• The amazing Montessori at Home downloadable activity book packed with Montessori activities for preschoolers (from 2 to 7 years).  I bought this for nearly $8 and cannot believe what great value for money it is.
  • The Toddler Comprehensive List available for download from Montessori for Everyone and gives a good overview of activities to try with toddlers.  I paid $4.99 for this list and felt that it was good value for money especially as there is little advice available online that is targeted at the under 3s.   There is also this great article on the same site that gives advice for keeping toddlers interested in activities.
  • And the last but by far the most important source of inspiration comes from Freddy himself and the things that he enjoys most.

I haven't included any Montessori albums as they usually start from age 3.  I will use these for developing a curriculum when I plan later activities.  The list below is aimed at the age range of 18 months to 3 years.


Practical Life
  • Fine Motor Skills such as manipulative work with hands
  • Gross motor skills like whole body movements
  • Care of self activities like brushing teeth and getting dressed
  • Control of movement such as walking on a line and carrying objects
  • Care of the environment like cleaning and looking after plants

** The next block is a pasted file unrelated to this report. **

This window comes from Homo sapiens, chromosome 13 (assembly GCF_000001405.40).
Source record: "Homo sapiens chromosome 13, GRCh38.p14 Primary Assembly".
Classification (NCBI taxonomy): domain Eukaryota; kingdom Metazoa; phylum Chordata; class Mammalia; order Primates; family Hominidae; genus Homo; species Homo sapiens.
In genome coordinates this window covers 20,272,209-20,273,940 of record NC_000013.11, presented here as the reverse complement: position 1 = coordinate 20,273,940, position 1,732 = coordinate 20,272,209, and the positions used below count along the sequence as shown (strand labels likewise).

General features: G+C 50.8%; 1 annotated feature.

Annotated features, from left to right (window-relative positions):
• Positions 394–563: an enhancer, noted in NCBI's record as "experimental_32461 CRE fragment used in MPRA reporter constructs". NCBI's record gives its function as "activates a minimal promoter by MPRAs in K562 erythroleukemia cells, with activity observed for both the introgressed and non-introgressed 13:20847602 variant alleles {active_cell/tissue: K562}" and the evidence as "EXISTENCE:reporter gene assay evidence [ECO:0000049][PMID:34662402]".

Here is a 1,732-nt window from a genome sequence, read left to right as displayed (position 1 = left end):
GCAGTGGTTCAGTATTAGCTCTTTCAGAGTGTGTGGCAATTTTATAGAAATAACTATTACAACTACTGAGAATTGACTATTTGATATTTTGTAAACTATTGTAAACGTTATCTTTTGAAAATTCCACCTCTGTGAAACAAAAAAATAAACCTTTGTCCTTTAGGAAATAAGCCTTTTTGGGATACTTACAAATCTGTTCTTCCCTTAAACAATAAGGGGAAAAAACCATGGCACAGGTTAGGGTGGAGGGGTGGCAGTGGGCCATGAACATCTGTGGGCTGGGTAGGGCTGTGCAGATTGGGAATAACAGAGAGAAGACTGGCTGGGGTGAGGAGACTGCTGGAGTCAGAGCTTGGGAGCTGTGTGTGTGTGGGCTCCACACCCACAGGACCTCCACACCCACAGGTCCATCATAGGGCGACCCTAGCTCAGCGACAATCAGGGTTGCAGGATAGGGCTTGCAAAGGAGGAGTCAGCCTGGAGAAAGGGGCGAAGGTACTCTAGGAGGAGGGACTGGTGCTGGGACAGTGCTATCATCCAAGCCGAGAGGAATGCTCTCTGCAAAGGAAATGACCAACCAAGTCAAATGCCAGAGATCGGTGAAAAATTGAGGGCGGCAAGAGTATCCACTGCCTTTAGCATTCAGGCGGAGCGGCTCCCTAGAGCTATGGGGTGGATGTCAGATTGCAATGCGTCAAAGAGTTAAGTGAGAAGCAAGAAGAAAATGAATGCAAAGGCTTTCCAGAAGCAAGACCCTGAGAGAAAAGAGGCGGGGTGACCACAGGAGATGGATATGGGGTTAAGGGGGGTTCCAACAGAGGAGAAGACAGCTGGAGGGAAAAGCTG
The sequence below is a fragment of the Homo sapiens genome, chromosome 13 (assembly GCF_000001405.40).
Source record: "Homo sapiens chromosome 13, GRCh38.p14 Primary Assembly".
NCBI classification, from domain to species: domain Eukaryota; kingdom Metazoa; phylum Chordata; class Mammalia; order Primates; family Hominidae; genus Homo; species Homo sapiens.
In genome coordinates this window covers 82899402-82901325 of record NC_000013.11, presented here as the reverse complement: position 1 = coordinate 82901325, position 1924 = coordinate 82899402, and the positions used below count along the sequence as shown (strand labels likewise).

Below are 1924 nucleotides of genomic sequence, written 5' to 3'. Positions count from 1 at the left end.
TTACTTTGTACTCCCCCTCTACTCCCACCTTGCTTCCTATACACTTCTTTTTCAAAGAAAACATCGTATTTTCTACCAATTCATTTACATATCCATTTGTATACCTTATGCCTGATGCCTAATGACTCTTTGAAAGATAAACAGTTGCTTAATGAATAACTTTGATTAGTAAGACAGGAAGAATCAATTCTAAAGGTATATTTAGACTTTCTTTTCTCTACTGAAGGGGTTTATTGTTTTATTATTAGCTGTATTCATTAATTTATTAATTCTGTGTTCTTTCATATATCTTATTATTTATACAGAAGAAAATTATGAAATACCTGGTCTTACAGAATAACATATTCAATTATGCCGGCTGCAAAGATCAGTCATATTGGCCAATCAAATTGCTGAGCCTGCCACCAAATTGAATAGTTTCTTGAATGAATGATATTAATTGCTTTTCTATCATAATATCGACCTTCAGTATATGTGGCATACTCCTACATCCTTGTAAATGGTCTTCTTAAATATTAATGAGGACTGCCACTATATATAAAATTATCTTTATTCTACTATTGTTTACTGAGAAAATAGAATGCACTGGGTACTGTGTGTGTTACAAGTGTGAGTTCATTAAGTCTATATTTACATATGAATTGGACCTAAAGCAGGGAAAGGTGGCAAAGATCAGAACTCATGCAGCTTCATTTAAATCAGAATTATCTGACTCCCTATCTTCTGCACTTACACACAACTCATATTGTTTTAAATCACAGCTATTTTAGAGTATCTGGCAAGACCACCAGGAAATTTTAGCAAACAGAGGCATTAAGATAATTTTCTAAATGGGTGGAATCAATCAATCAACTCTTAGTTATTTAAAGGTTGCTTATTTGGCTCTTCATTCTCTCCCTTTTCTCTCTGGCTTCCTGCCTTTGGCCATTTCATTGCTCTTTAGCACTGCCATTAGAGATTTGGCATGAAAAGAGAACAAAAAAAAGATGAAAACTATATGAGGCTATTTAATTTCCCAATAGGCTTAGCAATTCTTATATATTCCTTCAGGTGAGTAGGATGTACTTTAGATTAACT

• Food Preparation and kitchen tasks
  • Sorting and catagorising activities
  • Grace and Courtesy such as saying please and thank you

Sensorial
  • Cylinder Blocks
  • Coloured Cylinders
  • Knobless Cylinders
  • Preparation for the Decimal System including the Pink Tower, Broad Stair and Red Rods
  • Geometric Cabinet and introduction to shapes
  • Learning about the senses including learning about colours

Mathematics
  • Counting up to 10
  • Number and quantity recognition
  • Stacking blocks like the Pink Tower

Language
  • Separation and catagorisation based on names i.e. name and picture matching
  • Concept development like opposites 
  • Lots of storytime and reading
  • Reading and talking about books
  • Vocabulary development in everyday life activities i.e. body parts, left and right, seasons etc

Zoology
  • Learning about animals
  • Caring for animals

Botany
  • Learning about plants and nature
  • Caring for plants

History 
  • Talking about the past
  • Expressions of time such as seasons, day and night etc

Geography
  • Land and water
  • Knowledge about the countries in which we live (UK, France, Sweden)

Art and craft
  • All things art and craft!

Music and dance
  • Instruments, singing and dancing

For each section I have been collecting a detailed list of activities based on things I have seen on the internet or read in books and I will be selecting what order to do the activities in based purely on Freddy's lead.

I will also definitely be using the list of practical life exercises that I found on Montessori Mom (there is so much on that site).

Did I miss anything?  Do you have any ideas?


4 comments:

  1. Du är imponerande strukturerad kära svägerska!

    ReplyDelete
  2. Ha! Yes it's not normal for me but I am trying it out. Perhaps there will be a job for me in your school afterwards? xx

    ReplyDelete
  3. Ja, som textil- och bildlärare!

    ReplyDelete